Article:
Doctor insights on:
Can I Do Yoga After Acl Surgery
Because an acl (anterior cruciate ligament) cannot heal itself on its own, an acl is "reconstructed" by placing a graft tendon substitute (from your own or donor cadaver tendon) placed into tunnels made in the original acl position, and fixed in place with screws, buttons, or other fixation device. The body then replaces the cells and structure of the graft over 6-8 months, ...Read more
Depends: Probably can begin at about 3 months post op ...Read more
It's been 4 weeks since I had ACL reconstruction surgery. When will I be able to do yoga or hot yoga again?
Best to ask surgeon: That is a question best answered by your surgeon. Most likely it will be minimum of 6 months ...Read more
I had ACL surgery 12 yrs ago on my left knee. At a yoga last wed, I felt a small pop in that knee and now the outside is sore. Should I be concerned?
Stable knee: An acl reconstruction that heals well should provide you with a stable knee. Other variables such as the status of your knee joint cartilage and especially the status of your medial and lateral menisci also weigh heavily in determining your final degree of functional painfree recovery. Immediately postoperatively, you will have mild to moderate pain and swelling relieved by oral pain meds. ...Read more
Yes: In general, it is okay to shower. Each surgeon has his/her own preferences, so I would go by your surgeon's instructions. I generally let my patients shower the day after surgery. The small portal incisions usually heal enough after the first day so that the risks of infection or wound breakdown are quite rare. ...Read more
Knee will improve:
There is a fair amount of pain for a few days and then it gets better. Your surgeon will discuss the type of graft he would like to use for you. The rehab takes up to 4 - 6 months to return to sport. Many patients are waiking without a limp in a few weeks.
Many patients recover fully and can go back to sports. Often the outcome is determined by meniscal tears and arthritis which may be present. ...Read more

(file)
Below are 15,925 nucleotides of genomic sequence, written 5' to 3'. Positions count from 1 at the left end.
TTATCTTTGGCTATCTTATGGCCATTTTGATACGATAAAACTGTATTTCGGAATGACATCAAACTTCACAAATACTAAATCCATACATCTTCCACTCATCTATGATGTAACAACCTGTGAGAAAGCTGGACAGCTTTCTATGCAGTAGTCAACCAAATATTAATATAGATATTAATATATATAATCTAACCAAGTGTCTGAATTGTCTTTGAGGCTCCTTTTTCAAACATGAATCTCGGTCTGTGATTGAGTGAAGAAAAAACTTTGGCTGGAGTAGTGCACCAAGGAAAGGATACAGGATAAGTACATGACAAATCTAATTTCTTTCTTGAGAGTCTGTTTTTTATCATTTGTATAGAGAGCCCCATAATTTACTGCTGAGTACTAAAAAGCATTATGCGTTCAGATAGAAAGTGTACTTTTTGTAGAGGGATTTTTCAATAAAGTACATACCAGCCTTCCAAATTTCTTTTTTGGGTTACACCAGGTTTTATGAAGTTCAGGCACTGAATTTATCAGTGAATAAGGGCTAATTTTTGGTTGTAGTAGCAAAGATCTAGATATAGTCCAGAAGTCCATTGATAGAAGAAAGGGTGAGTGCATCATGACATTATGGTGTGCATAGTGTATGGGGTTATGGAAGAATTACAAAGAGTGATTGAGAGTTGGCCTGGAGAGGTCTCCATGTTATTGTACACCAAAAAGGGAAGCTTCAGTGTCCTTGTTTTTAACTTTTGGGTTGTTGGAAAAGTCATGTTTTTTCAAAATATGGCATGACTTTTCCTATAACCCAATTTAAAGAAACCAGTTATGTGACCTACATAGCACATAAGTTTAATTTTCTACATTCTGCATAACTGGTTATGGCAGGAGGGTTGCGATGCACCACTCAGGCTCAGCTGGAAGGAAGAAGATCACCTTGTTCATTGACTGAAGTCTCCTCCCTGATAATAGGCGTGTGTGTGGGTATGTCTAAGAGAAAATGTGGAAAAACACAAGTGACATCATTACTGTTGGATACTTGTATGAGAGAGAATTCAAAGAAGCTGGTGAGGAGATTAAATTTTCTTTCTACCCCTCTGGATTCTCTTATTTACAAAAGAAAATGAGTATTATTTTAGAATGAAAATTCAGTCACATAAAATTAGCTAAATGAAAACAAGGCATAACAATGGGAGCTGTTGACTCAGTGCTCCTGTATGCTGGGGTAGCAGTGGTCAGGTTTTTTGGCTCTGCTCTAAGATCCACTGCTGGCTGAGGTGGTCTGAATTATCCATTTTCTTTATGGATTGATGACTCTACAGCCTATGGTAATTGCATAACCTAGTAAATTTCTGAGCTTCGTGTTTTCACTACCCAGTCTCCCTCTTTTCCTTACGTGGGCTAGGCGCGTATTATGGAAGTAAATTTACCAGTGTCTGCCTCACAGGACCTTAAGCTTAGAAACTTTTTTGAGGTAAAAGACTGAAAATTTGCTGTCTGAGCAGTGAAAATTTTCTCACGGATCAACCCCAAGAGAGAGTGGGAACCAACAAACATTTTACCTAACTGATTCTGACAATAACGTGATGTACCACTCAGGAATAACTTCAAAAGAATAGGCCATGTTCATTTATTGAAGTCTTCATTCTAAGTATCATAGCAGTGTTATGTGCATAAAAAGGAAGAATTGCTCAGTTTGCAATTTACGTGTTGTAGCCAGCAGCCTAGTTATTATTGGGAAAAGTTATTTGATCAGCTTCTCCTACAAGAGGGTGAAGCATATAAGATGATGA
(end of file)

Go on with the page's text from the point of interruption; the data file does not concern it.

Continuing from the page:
Patience: Unfortunately, the acl graft takes around 6-8 months at the earliest to completely incorporate and return to full strength. It means that any time before 8 months, there is a risk of retearing or partially retearing the acl. Recovering from the actual surgery itself is much quicker, and early range of motion and quad strengthening can return you to an excellent baseline function. ...Read more
Expect Hard Work: 80% of the outcome is dependent on good post-op therapy. Early active range of motion, weight-bearing as tolerated usually at first. Strengthening with closed chain exercises can start within the second month. By 4 months, it is possible to return to competitive sports if the therapy effort has restored 80% of thigh strength. Surgery takes 2 hrs., and is outpatient usually. ...Read more
Good options: Acl reconstruction at your age is a good option if you have knee instability. Only a small percentage of patients (copers) do well without surgery. Micro fracture at the same setting to address small cartilage defects is fine, but an oats procedure maybe better, where. Cartilage plugs are harvested from another area of the knee and implanted to the affected area. Check with your surgeon about it. ...Read more